The LogoSystems Guide to Avoiding Cyber Crime

If a stranger stopped you on the street and asked you for the keys to your house would you hand them over?

We would like to think you wouldn’t. 

So why would you hand over the keys to your computer.

The usernames and passwords for every account you have created is like a key to your “on-line” house. These can range from Amazon to Zoopla, from your iCloud account to your email account.

What to watch out for

There are all kinds of ways a cyber criminal will attempt to get these details.

The most common method we come across is where the criminal impersonates a known company in an attempt to steal your login credentials or personal information. These are generally in the form of a threatening email warning of a strange transaction or discrepancy on your account. These emails are designed to scare you into logging in via a website they have created that looks exactly like the website of the legitimate company.

If you then type your username and password into this fake site, the scammers will capture your details, giving them the opportunity to log in to your real account.

Steps to protect yourself

Just because the email has all your details doesn’t mean it is real. Your information can be farmed from many places including companies house and sites such as LinkedIn.

You have probably heard this before but your bank will never ask you to click on a link in an email to verify your details, even if it does look genuine. If you are unsure always call your bank first using the number on the back of your card.

Certain companies do sometimes send you emails including links requesting that you to log in. Our advice is that unless you are 100% certain you are heading to the correct place (https at the beginning of the url is a good pointer but not definitive) eg. then you should manually put the “known” web address into your browser such as and then log in. We have seen links to very similar addresses such as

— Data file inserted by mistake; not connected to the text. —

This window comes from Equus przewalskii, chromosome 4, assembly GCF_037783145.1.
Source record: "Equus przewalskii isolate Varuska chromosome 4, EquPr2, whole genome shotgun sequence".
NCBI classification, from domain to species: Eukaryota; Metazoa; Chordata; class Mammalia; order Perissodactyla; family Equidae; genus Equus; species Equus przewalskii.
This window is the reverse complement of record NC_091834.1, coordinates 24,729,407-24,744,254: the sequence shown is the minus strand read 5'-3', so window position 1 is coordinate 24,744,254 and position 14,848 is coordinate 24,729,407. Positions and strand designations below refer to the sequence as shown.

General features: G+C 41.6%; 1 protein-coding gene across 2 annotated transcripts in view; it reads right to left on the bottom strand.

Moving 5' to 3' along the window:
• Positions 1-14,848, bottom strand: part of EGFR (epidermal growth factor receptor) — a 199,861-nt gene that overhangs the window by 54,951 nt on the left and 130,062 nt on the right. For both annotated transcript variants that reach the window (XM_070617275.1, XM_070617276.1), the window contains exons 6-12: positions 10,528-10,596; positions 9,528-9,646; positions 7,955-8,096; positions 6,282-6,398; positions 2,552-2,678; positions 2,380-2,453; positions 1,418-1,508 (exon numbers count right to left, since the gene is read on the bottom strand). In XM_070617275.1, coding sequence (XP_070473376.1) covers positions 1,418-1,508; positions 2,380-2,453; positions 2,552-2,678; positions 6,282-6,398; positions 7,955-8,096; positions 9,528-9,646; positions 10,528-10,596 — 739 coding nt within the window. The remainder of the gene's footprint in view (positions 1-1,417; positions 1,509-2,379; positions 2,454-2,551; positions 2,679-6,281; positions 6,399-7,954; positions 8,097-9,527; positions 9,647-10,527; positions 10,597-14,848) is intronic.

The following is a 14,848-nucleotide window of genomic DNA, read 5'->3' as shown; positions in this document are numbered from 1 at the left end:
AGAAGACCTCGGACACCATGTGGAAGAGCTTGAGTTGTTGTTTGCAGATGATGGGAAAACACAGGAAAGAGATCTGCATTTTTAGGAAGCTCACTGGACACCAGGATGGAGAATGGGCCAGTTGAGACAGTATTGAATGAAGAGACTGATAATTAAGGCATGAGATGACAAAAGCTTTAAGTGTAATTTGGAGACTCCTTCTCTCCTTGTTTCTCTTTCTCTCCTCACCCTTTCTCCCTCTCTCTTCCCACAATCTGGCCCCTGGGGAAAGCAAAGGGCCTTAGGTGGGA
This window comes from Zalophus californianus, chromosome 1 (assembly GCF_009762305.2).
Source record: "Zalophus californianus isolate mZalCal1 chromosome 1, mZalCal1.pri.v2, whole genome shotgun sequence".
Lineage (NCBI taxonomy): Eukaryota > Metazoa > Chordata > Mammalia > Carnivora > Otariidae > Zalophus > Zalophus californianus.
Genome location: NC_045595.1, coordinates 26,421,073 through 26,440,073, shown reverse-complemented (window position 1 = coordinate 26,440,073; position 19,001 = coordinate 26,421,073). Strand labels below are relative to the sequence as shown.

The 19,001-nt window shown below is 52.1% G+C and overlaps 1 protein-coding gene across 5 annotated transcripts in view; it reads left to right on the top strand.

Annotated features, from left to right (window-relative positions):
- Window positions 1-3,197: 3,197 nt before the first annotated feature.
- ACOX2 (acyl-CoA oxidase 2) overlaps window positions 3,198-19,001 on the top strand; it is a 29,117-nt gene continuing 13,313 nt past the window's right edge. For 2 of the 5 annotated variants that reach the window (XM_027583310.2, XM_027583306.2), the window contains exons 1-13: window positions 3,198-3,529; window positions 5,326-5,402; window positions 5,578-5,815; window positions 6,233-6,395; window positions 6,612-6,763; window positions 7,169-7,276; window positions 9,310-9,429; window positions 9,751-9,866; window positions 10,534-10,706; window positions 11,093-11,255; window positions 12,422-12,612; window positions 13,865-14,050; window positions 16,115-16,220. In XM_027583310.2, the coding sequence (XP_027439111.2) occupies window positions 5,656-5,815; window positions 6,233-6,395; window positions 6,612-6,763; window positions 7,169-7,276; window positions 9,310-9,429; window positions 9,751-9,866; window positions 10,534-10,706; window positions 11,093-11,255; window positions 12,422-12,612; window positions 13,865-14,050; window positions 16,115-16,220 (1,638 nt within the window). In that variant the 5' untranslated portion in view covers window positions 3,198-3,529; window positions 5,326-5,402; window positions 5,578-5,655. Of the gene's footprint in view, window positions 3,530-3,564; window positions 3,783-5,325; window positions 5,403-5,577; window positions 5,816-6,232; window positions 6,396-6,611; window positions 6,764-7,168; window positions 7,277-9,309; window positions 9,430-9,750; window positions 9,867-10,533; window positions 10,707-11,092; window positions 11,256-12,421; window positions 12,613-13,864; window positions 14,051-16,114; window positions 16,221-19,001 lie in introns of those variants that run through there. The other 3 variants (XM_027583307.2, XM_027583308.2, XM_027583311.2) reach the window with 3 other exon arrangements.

If you receive an email asking you to click a link or go to a website and you are on a Mac, you can hover this link and it will show you the address you will be heading too. If it bears no resemblance to the sender such as Microsoft, (see below) definitely do not follow it.

Fraudulent Email Web Address Cyber Crime

Fraudulent Email Web Address Cyber Crime

Accounts such as iCloud, AOL, Microsoft Outlook and many others now offer 2 step verification. This means that when you try and sign in via a web browser, you will receive a code on your mobile which you need to enter, to confirm it is you trying to get into your account. We recommend you turn this on.

It is also a good idea to look out for general grammatical errors and spelling mistakes within the email.

Accounts Department Phishing

We have recently witnessed two new kinds of attack aimed at businesses.

The first involves the scammer getting a company directors details from companies house and then tracking down the accounts contacts via LinkedIn. 
They then create a domain that is very similar to the company they plan to scam. For the purposes of this example the company being scammed is Fred Bloggs Design Associates. The CEO is Fred Bloggs. The company domain is

The scammer will register a very similar domain such as (note the missing “g”).

The scammer then sends an email to the company “accounts payable” contact at Fred Bloggs Design requesting an urgent payment be made to a particular supplier for an amount such as £5000 including their account number and sort code. 

The email looks as though it comes from but the return address is actually (note the missing “g”).

That way when the accounts department reply with an “Are you sure about this Fred?” email they can reply “Yes”.

WARN YOUR ACCOUNTS DEPARTMENT.  We recommend you put a policy in place to ensure all new payees are validated by the director requesting the payment by text or voice call/conversation.

Taking things up a level

The second is the after effects of a scammer getting their hands on an email username and password for somebody who sends invoices to companies.

The scammer scans the users outgoing mailbox for recently sent invoices.
They then send an email to the company the invoice was sent to requesting that the invoice be paid to their new bank account as they have recently changed their bank details.

Their aim is to get the invoice paid to their bank account rather than the owner of the email. It is brazen but potentially successful.

As with the last method WARN YOUR ACCOUNTS DEPARTMENT.  We recommend a policy to ensure that any payees requesting changes of bank account be contacted verbally by someone within your business who has a relationship with said payee.

If you can think of anybody who would benefit from this information please send them to this page.

Matthew Goddard
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